African american history professor Thomas C. Holt (1942 - ) was the James Westfall Thompson Professor of American and African American History at the University of Chicago. Holt was most known for his work on race, labor and politics in post-emancipation societies.

Employment

University of Chicago

University of Michigan

Harvard University

Howard University

Favorite Color

Blue

Timing Pairs
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DAStories

Tape: 1 Story: 1 - Slating of Thomas C. Holt's interview

Tape: 1 Story: 2 - Thomas C. Holt lists his favorites

Tape: 1 Story: 3 - Thomas C. Holt describes his mother's family background, pt. 1

Tape: 1 Story: 4 - Thomas C. Holt describes his mother's upbringing

Tape: 1 Story: 5 - Thomas C. Holt describes his mother's family background, pt. 2

Tape: 1 Story: 6 - Thomas C. Holt describes his father's family background, pt. 1

Tape: 1 Story: 7 - Thomas C. Holt describes his father's family background, pt. 2

Tape: 1 Story: 8 - Thomas C. Holt describes his father's upbringing

Tape: 2 Story: 1 - Thomas C. Holt talks about the conflict between his paternal grandfather and father

Tape: 2 Story: 2 - Thomas C. Holt describes his father's education

Tape: 2 Story: 3 - Thomas C. Holt talks about his parents' relationship

Tape: 2 Story: 4 - Thomas C. Holt describes his likeness to his parents

Tape: 2 Story: 5 - Thomas C. Holt remembers his maternal grandmother

Tape: 2 Story: 6 - Thomas C. Holt describes the sights, sounds and smells of his childhood, pt. 1

Tape: 2 Story: 7 - Thomas C. Holt remembers his early interest in reading

Tape: 2 Story: 8 - Thomas C. Holt describes the sights, sounds and smells of his childhood, pt. 2

Tape: 2 Story: 9 - Thomas C. Holt talks about his father's involvement in World War II

Tape: 3 Story: 1 - Thomas C. Holt talks about his parents' small family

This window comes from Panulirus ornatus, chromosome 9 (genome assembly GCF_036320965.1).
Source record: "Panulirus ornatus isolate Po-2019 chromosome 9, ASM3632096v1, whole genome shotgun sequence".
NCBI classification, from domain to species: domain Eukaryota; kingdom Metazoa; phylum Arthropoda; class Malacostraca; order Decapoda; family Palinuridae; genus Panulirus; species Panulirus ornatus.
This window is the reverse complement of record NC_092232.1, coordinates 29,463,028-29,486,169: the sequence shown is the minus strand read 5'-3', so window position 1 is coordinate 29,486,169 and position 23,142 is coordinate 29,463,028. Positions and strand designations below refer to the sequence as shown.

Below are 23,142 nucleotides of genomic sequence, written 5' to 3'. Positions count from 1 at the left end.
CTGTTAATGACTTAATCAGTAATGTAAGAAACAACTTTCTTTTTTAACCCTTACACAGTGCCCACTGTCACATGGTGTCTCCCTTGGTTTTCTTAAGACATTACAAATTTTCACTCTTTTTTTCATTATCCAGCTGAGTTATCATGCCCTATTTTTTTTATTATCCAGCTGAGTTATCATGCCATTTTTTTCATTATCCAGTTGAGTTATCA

Tape: 3 Story: 2 - Thomas C. Holt remembers his early education

Tape: 3 Story: 3 - Thomas C. Holt describes his activities at Southside High School in Blairs, Virginia

Tape: 3 Story: 4 - Thomas C. Holt recalls his early awareness of the Civil Rights Movement

Tape: 3 Story: 5 - Thomas C. Holt remembers an influential teacher at Southside High School in Blairs, Virginia

Tape: 3 Story: 6 - Thomas C. Holt recalls his early exposure to black popular culture

Tape: 3 Story: 7 - Thomas C. Holt remembers his decision to attend Howard University

Tape: 4 Story: 1 - Thomas C. Holt remembers the black barbershop in his community

Tape: 4 Story: 2 - Thomas C. Holt recalls the debate team at Howard University

Tape: 4 Story: 3 - Thomas C. Holt describes his theater involvement at Howard University

Tape: 4 Story: 4 - Thomas C. Holt remembers his interest in literature at Howard University

Tape: 4 Story: 5 - Thomas C. Holt talks about the administration of Howard University

Tape: 4 Story: 6 - Thomas C. Holt remembers his involvement in SNCC, pt. 1

Tape: 4 Story: 7 - Thomas C. Holt remembers his involvement with SNCC, pt. 2

Tape: 5 Story: 1 - Thomas C. Holt remembers the March on Washington, pt. 1

Tape: 5 Story: 2 - Thomas C. Holt recalls his arrests during the Civil Rights Movement

Tape: 5 Story: 3 - Thomas C. Holt remembers the March on Washington, pt. 2

Tape: 5 Story: 4 - Thomas C. Holt remembers his academic experiences at Howard University

Tape: 5 Story: 5 - Thomas C. Holt remembers the protests against the administration of Howard University